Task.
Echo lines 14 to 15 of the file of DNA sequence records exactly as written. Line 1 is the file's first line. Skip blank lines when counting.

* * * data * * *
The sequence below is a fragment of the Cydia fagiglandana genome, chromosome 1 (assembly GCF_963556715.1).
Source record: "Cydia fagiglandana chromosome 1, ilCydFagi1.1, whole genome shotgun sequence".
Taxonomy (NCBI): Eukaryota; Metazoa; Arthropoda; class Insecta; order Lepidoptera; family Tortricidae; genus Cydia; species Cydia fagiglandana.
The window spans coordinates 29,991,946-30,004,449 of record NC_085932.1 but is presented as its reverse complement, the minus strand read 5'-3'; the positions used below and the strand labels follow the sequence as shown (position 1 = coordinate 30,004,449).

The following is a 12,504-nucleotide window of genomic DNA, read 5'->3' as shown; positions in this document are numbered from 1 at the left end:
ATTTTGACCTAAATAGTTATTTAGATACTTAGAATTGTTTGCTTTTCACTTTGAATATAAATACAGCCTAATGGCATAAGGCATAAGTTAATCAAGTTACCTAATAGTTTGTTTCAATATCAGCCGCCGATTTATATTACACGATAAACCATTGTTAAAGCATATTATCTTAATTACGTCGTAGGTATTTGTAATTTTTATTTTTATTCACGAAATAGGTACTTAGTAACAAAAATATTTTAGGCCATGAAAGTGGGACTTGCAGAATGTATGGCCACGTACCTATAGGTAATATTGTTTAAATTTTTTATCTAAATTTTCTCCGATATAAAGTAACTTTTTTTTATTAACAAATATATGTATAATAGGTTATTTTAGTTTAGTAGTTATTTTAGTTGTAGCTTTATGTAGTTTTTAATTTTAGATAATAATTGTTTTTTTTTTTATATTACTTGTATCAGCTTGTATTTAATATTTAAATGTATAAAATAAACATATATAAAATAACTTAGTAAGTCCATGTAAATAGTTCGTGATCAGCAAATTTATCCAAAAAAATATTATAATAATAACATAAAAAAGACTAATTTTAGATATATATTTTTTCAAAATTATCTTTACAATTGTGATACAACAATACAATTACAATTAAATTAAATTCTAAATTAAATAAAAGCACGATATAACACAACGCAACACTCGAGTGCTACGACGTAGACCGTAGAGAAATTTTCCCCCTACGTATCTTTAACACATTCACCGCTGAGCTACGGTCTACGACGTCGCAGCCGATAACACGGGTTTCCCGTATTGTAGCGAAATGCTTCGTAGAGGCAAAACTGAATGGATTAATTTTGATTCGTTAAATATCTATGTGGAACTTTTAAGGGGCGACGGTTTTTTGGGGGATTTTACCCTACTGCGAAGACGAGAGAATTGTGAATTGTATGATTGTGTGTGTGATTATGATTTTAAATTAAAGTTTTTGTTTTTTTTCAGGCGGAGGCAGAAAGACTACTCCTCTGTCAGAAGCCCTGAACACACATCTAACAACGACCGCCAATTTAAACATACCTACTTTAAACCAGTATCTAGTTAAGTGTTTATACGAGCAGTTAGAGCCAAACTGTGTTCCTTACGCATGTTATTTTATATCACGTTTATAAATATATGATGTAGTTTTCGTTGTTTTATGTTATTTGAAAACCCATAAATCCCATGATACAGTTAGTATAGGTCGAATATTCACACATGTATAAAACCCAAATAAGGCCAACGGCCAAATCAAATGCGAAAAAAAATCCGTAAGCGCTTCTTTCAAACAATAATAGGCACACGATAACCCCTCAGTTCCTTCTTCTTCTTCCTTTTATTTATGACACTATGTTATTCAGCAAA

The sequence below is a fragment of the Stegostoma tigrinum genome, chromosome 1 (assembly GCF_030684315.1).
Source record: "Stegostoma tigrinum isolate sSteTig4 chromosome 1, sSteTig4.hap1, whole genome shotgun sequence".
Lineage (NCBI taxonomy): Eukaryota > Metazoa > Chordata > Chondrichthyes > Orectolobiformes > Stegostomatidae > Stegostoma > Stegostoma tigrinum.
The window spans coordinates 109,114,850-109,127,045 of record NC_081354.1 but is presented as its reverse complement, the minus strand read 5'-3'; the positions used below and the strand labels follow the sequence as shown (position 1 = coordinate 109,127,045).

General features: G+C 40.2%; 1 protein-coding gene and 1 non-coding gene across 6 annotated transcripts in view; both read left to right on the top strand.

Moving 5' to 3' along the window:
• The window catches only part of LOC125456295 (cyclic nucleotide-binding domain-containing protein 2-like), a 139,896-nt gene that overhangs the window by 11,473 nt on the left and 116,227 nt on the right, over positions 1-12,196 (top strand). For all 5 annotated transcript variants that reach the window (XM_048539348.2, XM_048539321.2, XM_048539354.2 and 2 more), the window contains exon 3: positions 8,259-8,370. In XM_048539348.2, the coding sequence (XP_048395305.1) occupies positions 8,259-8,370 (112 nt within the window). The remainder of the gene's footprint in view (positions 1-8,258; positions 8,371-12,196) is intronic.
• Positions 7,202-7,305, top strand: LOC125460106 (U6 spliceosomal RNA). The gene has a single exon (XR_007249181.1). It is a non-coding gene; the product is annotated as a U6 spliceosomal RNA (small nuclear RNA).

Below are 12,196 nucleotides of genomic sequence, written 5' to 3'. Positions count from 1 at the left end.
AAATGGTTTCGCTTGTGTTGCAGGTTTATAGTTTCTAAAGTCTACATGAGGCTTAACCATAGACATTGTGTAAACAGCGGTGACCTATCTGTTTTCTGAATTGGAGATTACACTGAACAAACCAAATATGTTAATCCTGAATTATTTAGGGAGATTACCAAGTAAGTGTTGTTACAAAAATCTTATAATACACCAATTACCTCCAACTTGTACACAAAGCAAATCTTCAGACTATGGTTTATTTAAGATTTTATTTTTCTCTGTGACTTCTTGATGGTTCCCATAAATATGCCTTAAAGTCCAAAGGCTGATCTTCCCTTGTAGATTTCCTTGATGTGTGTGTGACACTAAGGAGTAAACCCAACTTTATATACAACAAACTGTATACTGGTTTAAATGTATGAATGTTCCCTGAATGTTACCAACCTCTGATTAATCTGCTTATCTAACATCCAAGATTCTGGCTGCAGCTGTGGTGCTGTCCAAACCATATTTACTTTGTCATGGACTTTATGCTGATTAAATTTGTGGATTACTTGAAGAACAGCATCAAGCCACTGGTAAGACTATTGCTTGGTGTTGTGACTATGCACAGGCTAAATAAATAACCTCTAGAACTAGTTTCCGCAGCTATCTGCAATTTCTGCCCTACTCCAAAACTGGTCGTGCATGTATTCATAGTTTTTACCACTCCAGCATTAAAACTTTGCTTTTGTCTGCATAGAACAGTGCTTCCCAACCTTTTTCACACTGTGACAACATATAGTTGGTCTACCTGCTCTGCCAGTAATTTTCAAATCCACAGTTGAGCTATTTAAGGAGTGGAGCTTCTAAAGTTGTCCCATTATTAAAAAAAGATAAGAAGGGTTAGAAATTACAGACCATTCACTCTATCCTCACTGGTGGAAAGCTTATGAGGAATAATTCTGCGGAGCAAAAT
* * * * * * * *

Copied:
• Positions 7,202-7,305, top strand: LOC125460106 (U6 spliceosomal RNA). The gene has a single exon (XR_007249181.1). It is a non-coding gene; the product is annotated as a U6 spliceosomal RNA (small nuclear RNA).

Below are 12,196 nucleotides of genomic sequence, written 5' to 3'. Positions count from 1 at the left end.